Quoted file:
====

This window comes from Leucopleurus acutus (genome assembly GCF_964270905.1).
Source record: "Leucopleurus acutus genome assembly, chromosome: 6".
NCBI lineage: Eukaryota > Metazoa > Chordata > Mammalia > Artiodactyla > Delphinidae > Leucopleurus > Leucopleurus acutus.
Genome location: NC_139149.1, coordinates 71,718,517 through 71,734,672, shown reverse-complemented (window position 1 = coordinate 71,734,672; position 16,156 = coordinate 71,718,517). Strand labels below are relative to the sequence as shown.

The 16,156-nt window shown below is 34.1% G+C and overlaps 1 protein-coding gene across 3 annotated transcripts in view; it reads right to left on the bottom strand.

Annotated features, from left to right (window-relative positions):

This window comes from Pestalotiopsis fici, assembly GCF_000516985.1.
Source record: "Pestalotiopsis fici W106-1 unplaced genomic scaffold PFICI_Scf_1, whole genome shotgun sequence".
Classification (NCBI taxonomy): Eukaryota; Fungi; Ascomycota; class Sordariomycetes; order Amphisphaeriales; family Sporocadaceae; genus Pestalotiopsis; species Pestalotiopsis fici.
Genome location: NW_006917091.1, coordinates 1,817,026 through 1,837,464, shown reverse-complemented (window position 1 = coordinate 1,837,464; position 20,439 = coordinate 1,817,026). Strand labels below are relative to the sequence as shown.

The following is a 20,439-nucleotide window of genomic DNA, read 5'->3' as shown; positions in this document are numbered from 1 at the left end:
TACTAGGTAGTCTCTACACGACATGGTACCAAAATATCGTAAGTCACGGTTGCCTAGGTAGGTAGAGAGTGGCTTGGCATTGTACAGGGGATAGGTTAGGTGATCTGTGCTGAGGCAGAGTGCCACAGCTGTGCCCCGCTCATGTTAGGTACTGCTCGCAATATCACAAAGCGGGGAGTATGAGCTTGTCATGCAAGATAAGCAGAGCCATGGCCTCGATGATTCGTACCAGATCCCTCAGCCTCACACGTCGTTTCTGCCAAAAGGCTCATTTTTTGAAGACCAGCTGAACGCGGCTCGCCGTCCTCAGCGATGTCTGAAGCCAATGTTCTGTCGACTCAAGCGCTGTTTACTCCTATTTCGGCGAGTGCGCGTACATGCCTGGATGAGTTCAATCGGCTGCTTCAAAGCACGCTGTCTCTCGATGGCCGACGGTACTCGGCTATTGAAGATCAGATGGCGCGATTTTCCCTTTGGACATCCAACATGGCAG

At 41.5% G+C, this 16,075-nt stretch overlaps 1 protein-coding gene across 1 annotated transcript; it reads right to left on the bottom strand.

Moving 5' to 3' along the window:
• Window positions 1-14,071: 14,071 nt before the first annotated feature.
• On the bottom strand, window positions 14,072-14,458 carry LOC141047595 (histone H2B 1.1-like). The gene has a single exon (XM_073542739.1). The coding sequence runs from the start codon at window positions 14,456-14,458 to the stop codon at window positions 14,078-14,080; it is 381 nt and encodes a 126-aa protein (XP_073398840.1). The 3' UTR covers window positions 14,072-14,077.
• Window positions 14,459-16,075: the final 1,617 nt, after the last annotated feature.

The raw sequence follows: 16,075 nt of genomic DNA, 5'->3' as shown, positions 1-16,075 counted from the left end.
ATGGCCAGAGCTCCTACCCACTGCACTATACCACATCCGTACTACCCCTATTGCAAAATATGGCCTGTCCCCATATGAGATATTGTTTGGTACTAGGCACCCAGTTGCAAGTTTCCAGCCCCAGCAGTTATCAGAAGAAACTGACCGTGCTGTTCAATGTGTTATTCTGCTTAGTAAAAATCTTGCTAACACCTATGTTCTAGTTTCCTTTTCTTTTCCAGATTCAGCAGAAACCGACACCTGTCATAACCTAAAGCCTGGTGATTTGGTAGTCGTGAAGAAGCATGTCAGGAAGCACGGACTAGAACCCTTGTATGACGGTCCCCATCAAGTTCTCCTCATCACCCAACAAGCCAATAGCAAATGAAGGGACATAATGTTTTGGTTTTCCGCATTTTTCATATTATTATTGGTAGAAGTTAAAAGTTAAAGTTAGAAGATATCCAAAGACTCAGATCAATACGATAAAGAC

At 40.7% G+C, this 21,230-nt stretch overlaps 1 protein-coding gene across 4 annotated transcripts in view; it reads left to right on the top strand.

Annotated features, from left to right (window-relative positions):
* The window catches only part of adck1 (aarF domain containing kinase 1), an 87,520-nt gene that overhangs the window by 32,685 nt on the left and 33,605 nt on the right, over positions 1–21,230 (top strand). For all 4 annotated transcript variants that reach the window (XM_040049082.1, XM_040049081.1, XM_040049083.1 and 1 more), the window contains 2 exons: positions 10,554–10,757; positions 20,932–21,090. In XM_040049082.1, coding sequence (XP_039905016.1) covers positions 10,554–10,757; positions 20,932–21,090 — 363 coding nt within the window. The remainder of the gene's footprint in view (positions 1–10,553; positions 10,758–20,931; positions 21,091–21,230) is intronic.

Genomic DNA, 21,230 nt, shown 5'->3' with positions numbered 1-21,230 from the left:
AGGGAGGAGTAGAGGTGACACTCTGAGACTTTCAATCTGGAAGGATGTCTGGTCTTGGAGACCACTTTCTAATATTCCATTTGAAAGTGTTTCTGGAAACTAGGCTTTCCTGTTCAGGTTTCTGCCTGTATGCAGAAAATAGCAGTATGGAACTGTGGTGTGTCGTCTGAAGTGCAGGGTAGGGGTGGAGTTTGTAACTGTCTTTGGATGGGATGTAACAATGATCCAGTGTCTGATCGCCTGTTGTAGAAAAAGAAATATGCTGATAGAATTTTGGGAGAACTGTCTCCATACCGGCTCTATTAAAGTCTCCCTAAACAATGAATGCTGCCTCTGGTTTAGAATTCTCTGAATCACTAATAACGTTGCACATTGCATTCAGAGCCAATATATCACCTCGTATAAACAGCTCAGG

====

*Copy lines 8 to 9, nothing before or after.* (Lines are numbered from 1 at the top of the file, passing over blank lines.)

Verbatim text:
Source record: "Pestalotiopsis fici W106-1 unplaced genomic scaffold PFICI_Scf_1, whole genome shotgun sequence".
Classification (NCBI taxonomy): Eukaryota; Fungi; Ascomycota; class Sordariomycetes; order Amphisphaeriales; family Sporocadaceae; genus Pestalotiopsis; species Pestalotiopsis fici.